The employee ownership sector is growing rapidly at a rate of 30% a year and is strongly outperforming the UK’s national productivity trend. Recent research found employee-owned businesses are 8-12% more productive per employee than their non-employee-owned counterparts.
The sector has been super-charged in recent years by the introduction of the employee ownership trust (EOT) model. An employee ownership trust (EOT) provides a structure for the sale of a trading business to a trust for the benefit of employees and enables owners to sell their shares free from capital gains tax (CGT).
In this article, we look at 5 reasons behind the growing numbers of businesses selling into employee ownership and why now is a good time to sell your business to an EOT.
Baby boomer succession planning
We are currently seeing what is being described as the largest wealth transfer in history as baby boomers hand over the reins to their businesses.
In many of the businesses we work with, there is no family successor which leaves a succession gap. Many of these business owners have strong links with their employees and communities. The EOT is attractive to these business owners as the model is proven to contribute to local communities both in terms of creating and protecting jobs and putting more cash into the hands of employees than non-employee-owned businesses.
The model is also an attractive succession option to business owners as it provides a path for a gradual succession both in terms of leading and managing the business and giving up the equity.
Owners are not required to sell 100% of their business into an EOT. There is a minimum requirement of a 51% sale of the share capital into the EOT which provides flexibility and allows owners to retain an equity interest in the company. Owners can also remain involved in the business post-sale which can be particularly important where the management team are not quite ready to step into the shoes of the founders. This also enables the founders to transfer their skills and experience to continuing management post-transaction.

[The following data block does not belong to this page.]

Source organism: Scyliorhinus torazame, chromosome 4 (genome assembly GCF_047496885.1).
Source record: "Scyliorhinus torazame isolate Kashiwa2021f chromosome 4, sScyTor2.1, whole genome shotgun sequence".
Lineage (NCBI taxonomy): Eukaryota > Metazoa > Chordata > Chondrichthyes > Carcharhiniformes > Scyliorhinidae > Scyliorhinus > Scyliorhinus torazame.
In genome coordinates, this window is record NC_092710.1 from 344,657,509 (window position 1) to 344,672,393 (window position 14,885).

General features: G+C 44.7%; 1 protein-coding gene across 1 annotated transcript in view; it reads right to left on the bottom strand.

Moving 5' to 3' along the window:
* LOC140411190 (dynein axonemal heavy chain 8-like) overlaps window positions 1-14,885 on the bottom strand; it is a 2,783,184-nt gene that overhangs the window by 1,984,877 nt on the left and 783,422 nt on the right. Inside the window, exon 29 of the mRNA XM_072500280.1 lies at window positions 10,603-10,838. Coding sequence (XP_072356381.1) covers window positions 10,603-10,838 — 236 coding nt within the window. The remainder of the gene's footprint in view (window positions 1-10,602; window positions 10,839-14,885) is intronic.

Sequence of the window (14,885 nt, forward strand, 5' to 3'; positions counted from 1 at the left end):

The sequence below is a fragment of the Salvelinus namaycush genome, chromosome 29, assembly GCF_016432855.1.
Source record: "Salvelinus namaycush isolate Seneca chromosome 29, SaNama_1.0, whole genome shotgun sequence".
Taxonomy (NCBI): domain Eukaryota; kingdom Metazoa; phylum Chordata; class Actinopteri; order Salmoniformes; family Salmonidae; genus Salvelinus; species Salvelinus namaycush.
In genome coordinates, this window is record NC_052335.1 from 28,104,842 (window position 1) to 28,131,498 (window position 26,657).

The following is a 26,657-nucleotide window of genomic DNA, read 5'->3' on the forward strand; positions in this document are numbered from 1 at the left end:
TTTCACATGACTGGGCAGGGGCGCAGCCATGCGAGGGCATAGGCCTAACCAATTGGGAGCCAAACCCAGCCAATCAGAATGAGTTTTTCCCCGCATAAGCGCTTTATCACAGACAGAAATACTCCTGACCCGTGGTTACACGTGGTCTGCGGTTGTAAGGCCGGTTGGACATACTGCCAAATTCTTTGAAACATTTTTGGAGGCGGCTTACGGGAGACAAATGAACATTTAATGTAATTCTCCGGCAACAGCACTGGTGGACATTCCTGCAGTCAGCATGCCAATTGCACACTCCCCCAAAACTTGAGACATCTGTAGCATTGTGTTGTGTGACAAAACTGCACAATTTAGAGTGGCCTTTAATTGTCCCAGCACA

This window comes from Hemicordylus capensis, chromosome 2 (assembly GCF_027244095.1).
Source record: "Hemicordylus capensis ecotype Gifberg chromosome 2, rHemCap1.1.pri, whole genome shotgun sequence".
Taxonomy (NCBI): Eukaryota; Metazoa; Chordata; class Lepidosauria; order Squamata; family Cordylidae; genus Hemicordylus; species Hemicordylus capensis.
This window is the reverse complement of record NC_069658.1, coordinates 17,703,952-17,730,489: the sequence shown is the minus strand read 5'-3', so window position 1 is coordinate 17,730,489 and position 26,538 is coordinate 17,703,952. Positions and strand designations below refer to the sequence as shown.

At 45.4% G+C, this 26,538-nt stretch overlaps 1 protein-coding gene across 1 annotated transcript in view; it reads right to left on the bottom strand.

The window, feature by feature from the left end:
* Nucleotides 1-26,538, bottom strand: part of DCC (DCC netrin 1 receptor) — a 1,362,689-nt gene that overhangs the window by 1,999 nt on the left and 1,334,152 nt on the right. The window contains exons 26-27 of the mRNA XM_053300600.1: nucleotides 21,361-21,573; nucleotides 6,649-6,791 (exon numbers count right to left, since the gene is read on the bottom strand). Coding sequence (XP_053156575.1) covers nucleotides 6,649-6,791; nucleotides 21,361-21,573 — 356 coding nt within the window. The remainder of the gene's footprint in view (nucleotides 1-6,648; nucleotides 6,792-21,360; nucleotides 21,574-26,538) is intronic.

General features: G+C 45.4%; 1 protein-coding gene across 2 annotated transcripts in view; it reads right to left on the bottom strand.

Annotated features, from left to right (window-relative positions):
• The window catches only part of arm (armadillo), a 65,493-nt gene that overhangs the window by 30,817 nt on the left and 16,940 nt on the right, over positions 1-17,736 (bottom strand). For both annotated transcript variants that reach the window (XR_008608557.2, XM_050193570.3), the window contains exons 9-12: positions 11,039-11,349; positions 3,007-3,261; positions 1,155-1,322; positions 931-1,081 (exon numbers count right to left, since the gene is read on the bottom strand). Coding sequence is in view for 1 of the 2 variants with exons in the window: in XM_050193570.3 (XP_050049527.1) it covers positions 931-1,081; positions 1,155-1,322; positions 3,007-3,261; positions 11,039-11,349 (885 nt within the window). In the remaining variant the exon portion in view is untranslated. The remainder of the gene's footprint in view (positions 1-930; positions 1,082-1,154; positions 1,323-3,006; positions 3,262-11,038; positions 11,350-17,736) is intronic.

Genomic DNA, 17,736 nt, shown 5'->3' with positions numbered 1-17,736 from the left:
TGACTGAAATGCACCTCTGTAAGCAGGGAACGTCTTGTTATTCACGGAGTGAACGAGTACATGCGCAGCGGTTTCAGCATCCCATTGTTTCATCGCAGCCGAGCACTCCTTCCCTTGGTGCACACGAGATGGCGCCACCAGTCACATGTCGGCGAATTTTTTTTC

Zero rate of CGT for qualifying sales
The current main rate of CGT is 20% for business owners selling their companies. Owners may benefit from a 10% rate where business asset disposal relief applies, and this is capped at £1 million of gains.
The top tax rate on dividends is currently 39.35% where returns to business owners are taxed as dividend income.
In contrast, a qualifying sale to an EOT enables an owner to realise capital gains at 0% on an uncapped basis. This makes an EOT a highly tax-efficient route for sellers selling their companies where the structure meets the sellers’ objectives.
Sharing more value created with employees
EOTs can share more of the value they create in a tax-efficient manner with their employees. EOT companies can reward their employees by the payment of cash bonuses of up to £3,600 per year free of income tax.
In addition, tax-advantaged share schemes such as Enterprise Management Incentive schemes can be operated alongside the EOT to provide additional equity incentives to key managers. This can also be a useful tool for business owners who sold their equity to the EOT in return for vendor finance which is being funded by profits in the business and who therefore wish to incentivise management to deliver profits to pay this down.
Execution certainty of an EOT transaction
Execution certainty is a significant benefit for owners, particularly where past sale processes have fallen over. An EOT effectively creates an exit event for the current shareholders without the need for an external third party. This means that once the business owners decide to proceed, the transaction can progress with less risk of “pens down” and a significantly reduced requirement for due diligence, enabling employees and managers to continue with their day jobs.
Resilience of employee-owned businesses
Employee-owned businesses are more financially resilient than non-employee-owned businesses. Research has shown that employee-owned businesses were less likely to see their profits decline over the last five years than non-employee-owned businesses (14% versus 25%) including through the pandemic and supply chain crises. For business owners whose businesses are their legacy, financial resilience and the protection of that legacy is a strong motivator to sell into employee ownership.